Girls Claim Sexism After Dress Code Violations in English School


A fifteen-year-old girl in the United Kingdom was recently sent home from school after her teachers decided her pants were "too tight," renewing debate about sexism in school dress codes.

Eleventh-grader Harriet Dale was one of a group of 10 female students who had been singled out by teachers at Trentham High School in Stoke-on-Trent, England for dress code infractions at the start of the school year. Dale said she was told her pants were unsuitable, although other female students wearing the same pants were allowed to enter the school. She said that she was singled out because her legs are larger. Dale said that teachers told her she could either go home and change or be put in isolation.

"People were deliberately picked out. I was with a girl wearing exactly the same pair of trousers but, because I have slightly larger legs than her, I was told my trousers were too tight and that I had to go home and change. It's really uncomfortable to think you could be walking around the corridors and teachers will be looking you up and down. I'm not the only person who feels that way. I know I've got slightly bigger legs than some people, it doesn't need pointing out," said Dale.

Helen Dale, Harriet's mother, argued that as her daughter became more concerned over the fit of her pants, her academic work could suffer in the process, reports Euan McLelland for The Daily Mail.

Female students worldwide are more commonly required to change the way they dress to avoid distracting their male peers, and advocates say that as a result girls become more self-conscious and spend too much time worrying about their appearance. A similar incident happened in Alabama when a sophomore female was sent home for wearing leggings. After learning of the disciplinary action, her mother argued that the school put more emphasis on the education of male students than it did female students.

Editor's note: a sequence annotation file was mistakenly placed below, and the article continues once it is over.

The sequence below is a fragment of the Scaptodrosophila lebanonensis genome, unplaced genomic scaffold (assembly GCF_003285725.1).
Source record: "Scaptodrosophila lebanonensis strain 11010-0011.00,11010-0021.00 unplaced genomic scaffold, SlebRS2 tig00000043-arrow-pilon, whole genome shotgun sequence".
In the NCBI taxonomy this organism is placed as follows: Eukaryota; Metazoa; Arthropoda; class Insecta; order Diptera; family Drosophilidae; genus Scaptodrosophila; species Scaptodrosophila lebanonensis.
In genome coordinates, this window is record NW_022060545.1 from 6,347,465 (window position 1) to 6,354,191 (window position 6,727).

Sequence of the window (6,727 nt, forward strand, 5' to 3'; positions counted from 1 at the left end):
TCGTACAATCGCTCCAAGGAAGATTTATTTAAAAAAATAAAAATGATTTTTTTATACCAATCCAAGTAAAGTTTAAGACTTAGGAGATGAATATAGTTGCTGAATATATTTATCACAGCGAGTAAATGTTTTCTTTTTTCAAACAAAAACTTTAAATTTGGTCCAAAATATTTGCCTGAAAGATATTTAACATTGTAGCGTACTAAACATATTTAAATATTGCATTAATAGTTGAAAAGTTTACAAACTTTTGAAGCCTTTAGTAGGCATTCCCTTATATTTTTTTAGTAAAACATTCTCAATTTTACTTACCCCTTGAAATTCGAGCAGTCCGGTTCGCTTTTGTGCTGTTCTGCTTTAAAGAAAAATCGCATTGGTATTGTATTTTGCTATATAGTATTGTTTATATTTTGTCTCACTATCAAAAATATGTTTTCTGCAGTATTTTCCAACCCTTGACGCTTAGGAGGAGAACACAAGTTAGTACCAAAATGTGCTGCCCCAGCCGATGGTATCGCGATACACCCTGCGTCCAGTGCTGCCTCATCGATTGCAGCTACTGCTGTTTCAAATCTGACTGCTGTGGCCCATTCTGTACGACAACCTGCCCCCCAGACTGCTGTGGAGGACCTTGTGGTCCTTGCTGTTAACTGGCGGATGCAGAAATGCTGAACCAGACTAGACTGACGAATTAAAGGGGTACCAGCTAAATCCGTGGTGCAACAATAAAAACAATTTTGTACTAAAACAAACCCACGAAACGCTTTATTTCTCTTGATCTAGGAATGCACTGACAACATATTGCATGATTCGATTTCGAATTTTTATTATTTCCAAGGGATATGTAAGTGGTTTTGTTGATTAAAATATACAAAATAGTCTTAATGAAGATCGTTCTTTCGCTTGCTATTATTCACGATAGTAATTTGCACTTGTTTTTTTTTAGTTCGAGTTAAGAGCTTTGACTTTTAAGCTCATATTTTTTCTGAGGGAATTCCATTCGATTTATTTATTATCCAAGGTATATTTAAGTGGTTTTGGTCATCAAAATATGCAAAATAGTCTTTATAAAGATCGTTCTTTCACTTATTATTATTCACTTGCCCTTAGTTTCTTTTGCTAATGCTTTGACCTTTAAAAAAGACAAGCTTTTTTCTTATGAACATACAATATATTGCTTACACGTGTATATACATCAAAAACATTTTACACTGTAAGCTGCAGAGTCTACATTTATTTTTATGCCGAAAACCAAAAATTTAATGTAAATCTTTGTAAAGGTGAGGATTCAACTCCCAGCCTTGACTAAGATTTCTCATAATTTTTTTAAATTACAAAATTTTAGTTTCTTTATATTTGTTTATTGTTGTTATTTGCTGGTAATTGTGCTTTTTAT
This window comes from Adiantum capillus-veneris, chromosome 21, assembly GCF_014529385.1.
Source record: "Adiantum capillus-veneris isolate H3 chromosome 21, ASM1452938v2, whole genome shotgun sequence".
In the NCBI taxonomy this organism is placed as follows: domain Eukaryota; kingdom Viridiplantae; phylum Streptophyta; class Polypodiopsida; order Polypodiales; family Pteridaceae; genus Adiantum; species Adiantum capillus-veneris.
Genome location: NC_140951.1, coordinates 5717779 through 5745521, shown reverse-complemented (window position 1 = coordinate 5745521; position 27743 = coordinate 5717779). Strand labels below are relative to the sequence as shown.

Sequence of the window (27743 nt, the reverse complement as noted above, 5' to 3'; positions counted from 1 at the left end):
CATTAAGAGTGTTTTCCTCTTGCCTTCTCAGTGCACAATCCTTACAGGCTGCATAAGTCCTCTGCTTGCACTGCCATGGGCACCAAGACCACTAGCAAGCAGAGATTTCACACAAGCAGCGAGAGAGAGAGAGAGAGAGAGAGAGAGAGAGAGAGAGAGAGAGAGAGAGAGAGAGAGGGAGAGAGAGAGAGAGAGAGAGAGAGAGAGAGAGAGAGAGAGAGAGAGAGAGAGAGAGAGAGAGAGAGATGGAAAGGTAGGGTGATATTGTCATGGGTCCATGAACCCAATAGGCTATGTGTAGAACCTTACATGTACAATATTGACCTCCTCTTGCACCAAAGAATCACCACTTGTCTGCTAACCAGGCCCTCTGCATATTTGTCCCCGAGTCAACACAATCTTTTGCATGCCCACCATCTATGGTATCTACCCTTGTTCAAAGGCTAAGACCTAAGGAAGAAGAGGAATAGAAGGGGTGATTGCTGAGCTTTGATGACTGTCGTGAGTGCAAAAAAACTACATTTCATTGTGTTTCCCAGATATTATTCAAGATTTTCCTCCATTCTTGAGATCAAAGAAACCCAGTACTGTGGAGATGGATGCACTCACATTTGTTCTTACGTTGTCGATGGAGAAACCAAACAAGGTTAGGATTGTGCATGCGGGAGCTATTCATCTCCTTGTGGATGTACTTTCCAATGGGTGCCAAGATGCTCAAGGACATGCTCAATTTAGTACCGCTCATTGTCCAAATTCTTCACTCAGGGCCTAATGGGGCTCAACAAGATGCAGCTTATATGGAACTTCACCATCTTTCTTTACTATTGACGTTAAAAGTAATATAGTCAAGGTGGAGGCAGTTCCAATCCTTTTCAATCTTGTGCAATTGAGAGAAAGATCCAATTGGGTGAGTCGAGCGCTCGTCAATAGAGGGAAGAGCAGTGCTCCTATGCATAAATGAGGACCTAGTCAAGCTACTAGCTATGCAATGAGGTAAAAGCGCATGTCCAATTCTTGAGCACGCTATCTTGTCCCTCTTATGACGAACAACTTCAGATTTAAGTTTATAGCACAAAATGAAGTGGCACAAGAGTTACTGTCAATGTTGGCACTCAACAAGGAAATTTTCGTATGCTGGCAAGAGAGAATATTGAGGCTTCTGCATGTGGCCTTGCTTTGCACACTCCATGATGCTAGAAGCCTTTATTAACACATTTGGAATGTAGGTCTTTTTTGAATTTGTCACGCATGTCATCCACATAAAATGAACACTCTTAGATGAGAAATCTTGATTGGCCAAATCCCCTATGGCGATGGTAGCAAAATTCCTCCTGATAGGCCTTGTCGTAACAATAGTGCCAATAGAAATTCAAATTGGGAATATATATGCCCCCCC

Skirts were recently banned at Dale's school after headmistress Dr. Rowena Blencowe said they "embarrassed" male staff members. While skirts can be measured by length, the fit of a pair of pants is left up to interpretation by staff members, and left Dale feeling insecure about her body type, reports Brinton Parker for PopSugar. In response to her banning of skirts at the school, Blencowe said: "It's not pleasant for male members of staff and students. The girls have to walk up stairs and sit down, and it's a complete distraction."

Meanwhile, the headmistress stands behind her actions, arguing that 10 students is a small representation of the total student body of 750, writes Samantha Cowen for Yahoo News.

"Our guidelines are clear. It is up to parents to make sure their child attends school wearing trousers which suit their shape," Blencowe told Yahoo. "Trousers which fit one pupil may be too tight on another, we have to draw the line somewhere."

09 19, 2015
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